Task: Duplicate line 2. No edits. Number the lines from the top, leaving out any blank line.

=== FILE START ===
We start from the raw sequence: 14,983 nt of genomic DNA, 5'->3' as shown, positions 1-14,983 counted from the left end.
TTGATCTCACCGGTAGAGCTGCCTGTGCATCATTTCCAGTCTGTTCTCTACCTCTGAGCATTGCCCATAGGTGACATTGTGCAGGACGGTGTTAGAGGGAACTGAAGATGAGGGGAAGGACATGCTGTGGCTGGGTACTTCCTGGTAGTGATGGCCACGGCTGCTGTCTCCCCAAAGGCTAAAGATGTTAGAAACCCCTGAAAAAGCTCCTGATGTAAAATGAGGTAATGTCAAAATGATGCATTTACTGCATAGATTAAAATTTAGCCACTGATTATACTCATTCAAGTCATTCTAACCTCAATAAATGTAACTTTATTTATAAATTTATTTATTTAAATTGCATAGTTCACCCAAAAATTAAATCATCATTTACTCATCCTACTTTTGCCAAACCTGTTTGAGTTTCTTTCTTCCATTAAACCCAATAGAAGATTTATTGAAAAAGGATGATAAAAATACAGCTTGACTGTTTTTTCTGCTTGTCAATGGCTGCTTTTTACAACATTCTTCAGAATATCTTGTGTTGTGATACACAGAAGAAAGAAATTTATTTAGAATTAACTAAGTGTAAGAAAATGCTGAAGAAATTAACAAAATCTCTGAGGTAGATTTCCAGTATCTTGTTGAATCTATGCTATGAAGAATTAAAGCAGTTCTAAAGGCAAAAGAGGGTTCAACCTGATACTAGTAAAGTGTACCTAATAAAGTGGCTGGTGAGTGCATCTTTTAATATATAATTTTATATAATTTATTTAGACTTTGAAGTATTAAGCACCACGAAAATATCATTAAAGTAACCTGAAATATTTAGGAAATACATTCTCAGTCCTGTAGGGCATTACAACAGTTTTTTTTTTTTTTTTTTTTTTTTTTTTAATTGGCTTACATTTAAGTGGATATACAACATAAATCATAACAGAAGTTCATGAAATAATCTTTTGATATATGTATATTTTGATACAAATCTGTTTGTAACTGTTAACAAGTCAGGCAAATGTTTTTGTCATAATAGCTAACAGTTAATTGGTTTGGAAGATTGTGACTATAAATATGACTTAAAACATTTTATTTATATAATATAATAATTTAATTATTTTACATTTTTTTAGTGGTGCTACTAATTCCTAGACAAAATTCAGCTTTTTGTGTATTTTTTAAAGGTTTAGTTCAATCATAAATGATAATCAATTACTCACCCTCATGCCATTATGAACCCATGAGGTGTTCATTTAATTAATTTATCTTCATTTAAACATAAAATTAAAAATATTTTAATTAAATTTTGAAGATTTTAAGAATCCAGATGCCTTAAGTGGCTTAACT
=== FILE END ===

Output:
TTGATCTCACCGGTAGAGCTGCCTGTGCATCATTTCCAGTCTGTTCTCTACCTCTGAGCATTGCCCATAGGTGACATTGTGCAGGACGGTGTTAGAGGGAACTGAAGATGAGGGGAAGGACATGCTGTGGCTGGGTACTTCCTGGTAGTGATGGCCACGGCTGCTGTCTCCCCAAAGGCTAAAGATGTTAGAAACCCCTGAAAAAGCTCCTGATGTAAAATGAGGTAATGTCAAAATGATGCATTTACTGCATAGATTAAAATTTAGCCACTGATTATACTCATTCAAGTCATTCTAACCTCAATAAATGTAACTTTATTTATAAATTTATTTATTTAAATTGCATAGTTCACCCAAAAATTAAATCATCATTTACTCATCCTACTTTTGCCAAACCTGTTTGAGTTTCTTTCTTCCATTAAACCCAATAGAAGATTTATTGAAAAAGGATGATAAAAATACAGCTTGACTGTTTTTTCTGCTTGTCAATGGCTGCTTTTTACAACATTCTTCAGAATATCTTGTGTTGTGATACACAGAAGAAAGAAATTTATTTAGAATTAACTAAGTGTAAGAAAATGCTGAAGAAATTAACAAAATCTCTGAGGTAGATTTCCAGTATCTTGTTGAATCTATGCTATGAAGAATTAAAGCAGTTCTAAAGGCAAAAGAGGGTTCAACCTGATACTAGTAAAGTGTACCTAATAAAGTGGCTGGTGAGTGCATCTTTTAATATATAATTTTATATAATTTATTTAGACTTTGAAGTATTAAGCACCACGAAAATATCATTAAAGTAACCTGAAATATTTAGGAAATACATTCTCAGTCCTGTAGGGCATTACAACAGTTTTTTTTTTTTTTTTTTTTTTTTTTTTAATTGGCTTACATTTAAGTGGATATACAACATAAATCATAACAGAAGTTCATGAAATAATCTTTTGATATATGTATATTTTGATACAAATCTGTTTGTAACTGTTAACAAGTCAGGCAAATGTTTTTGTCATAATAGCTAACAGTTAATTGGTTTGGAAGATTGTGACTATAAATATGACTTAAAACATTTTATTTATATAATATAATAATTTAATTATTTTACATTTTTTTAGTGGTGCTACTAATTCCTAGACAAAATTCAGCTTTTTGTGTATTTTTTAAAGGTTTAGTTCAATCATAAATGATAATCAATTACTCACCCTCATGCCATTATGAACCCATGAGGTGTTCATTTAATTAATTTATCTTCATTTAAACATAAAATTAAAAATATTTTAATTAAATTTTGAAGATTTTAAGAATCCAGATGCCTTAAGTGGCTTAACT